• principles for sacredness of life in the face of evils like abortion, euthanasia, IVF;
  • just war teaching in both its jus ad bellum (when nations may go to war) and jus in bello (how war must be conducted) –even with the complexities of modern warfare;
  • principles of subsidiarity and solidarity –the social security and welfare programs;
  • a moral mandate of a just wage; the rights—and obligations—of workers generally;
  • just immigration policies;
  • rights of economic freedom/initiative and private property;
  • support for good agricultural;
  • support for good environmental stewardship;
  • rights to health care and education; fighting unjust discrimination;
  • a preferential option for the poor, elderly and chronically ill;
  • and, a reasonable consideration for international debt relief of poor nations.

One help is the concept that the US bishops place on the table: “When all candidates hold a position that promotes an intrinsically evil act, the conscientious voter faces a dilemma. The voter may decide to take the extraordinary step of not voting for any candidate or, after careful deliberation, may decide to vote for the candidate deemed less likely to advance such a morally flawed position and more likely to pursue other authentic human goods” (FCFC, 36)

Some essays and resources to read:

Forming Consciences for Faithful Citizenship (2007; updated by the US bishops)

Can a Catholic in good conscience vote for Trump?

Why I Must Oppose Donald Trump: One Priest’s Perspective

a bibliography stitched by the UND

and consult with Joseph Ratzinger’s Conscience and Truth

By what intention do we judge?

These days are tense.  We are faced with important decisions by which we engage others. At a recent memorial service for the police officers killed in Dallas, Texas, the following was said by our former President.

“At times, it seems like the forces pulling us apart are stronger than the forces binding us together. Argument turns too easily into animosity. … Too often we judge other groups by their worst examples, while judging ourselves by our best intentions.”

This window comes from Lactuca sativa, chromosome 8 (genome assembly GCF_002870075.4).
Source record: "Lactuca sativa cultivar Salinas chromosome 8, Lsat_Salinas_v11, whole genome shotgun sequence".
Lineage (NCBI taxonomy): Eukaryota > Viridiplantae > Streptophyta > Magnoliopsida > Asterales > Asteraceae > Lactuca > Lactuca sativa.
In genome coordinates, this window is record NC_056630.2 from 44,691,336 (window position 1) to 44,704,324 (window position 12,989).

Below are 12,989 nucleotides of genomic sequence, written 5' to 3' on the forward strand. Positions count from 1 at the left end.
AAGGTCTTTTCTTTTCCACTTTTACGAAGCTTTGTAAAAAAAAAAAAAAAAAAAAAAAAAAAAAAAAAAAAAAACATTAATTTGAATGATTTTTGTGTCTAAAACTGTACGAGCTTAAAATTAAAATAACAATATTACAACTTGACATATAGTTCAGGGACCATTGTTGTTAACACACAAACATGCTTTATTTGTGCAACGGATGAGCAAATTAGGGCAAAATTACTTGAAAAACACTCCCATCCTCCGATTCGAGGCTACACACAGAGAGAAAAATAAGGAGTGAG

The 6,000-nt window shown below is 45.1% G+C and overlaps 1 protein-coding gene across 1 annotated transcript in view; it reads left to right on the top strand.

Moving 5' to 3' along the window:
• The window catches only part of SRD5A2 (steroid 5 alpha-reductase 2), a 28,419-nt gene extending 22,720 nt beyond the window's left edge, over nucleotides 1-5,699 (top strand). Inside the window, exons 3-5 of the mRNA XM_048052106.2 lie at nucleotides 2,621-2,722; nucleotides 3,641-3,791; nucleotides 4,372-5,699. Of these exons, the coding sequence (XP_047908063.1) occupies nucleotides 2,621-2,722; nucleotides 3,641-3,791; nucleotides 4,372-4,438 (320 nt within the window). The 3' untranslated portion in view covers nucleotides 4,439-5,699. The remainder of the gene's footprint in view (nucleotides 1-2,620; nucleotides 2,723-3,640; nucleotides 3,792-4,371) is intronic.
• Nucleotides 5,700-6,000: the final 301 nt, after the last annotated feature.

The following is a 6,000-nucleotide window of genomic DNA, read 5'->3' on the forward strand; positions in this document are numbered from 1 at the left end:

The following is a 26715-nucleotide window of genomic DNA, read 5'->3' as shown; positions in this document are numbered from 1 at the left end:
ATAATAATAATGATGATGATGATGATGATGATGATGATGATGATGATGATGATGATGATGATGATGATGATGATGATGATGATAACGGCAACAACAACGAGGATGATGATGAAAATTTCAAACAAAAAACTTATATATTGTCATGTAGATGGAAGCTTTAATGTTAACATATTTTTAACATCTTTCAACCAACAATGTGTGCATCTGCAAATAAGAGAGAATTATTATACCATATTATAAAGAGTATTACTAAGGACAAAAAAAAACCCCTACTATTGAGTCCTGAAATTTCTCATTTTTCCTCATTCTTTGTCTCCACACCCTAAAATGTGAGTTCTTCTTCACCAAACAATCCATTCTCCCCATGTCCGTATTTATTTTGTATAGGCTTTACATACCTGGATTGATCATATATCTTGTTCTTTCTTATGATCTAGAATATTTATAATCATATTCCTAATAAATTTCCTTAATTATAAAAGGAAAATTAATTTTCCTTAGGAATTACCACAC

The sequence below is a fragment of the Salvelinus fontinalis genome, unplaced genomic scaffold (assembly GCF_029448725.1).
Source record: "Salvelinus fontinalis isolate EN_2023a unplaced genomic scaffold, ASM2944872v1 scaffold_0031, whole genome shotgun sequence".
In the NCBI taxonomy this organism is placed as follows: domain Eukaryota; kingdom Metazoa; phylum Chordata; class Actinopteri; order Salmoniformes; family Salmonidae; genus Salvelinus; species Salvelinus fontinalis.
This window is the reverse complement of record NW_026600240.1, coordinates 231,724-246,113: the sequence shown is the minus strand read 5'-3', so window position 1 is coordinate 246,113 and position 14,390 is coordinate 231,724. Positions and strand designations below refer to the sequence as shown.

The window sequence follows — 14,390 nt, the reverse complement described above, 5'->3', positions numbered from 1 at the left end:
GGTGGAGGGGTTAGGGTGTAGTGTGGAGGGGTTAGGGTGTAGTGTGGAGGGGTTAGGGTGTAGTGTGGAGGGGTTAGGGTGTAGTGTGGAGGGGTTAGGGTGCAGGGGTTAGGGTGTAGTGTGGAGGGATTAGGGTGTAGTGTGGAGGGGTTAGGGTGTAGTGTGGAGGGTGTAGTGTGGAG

George Bush
former President of the USA and former governor of Texas

Queen Elizabeth at 90

Queen Elizabth and her dogsToday is Queen Elizabeth’s 90th birthday.

As one of the colonists, I send good wishes and prayers for  Her Majesty.

May the Virgin Mary and saints intercede for her, and the good people of the United Kingdom.

Peace and Blessings.

Christians are civilized

We do not teach in an uncivilized way, we do not pelt our enemies with insults which is what most people do, fighting not against arguments but against those who propose them; at times, too, they cover over the weakness of their reasoning with invective, like the cuttlefish who, they say, belches forth ink before itself to give its predators the slip, or to hunt without being seen. But we try to show that fighting the war on Christ’s behalf consists in fighting as Christ did—the meek one, the peacemaker, who sustains our weaknesses.”
— Saint Gregory of Nazianzus

Muslims will change the face of Europe

The world is changing very fast in all of the arenas of life: politics, economy, family, education, church, medicine, etc. In fact, the diminishment of Christian faith and culture is gaining speed. This is result of a very true fact that Christians are weak in faith (they don’t have a relationship with Jesus Christ and they don’t know what it means to be a disciple of Christ) and they liberal in their actions, e.g., many have abandoned the desire to have children. Islam on the other hand are serious on both parts: they have big families and they practice their faith.

There was an interesting article was published recently addressing the forthcoming changes in Europe forged by “faith and birthrate.” Ralph Sidway reposts an interview with the Maronite Patriarch Bechara Raï on what we can expect. Read the article here. An Italian publication Familia Cristiana carries a more specific perspective.

About the author

Paul A. Zalonski is from New Haven, CT. He is a member of the Fraternity of Communion and Liberation, a Catholic ecclesial movement, and an Oblate of Saint Benedict. Contact Paul at paulzalonski[at]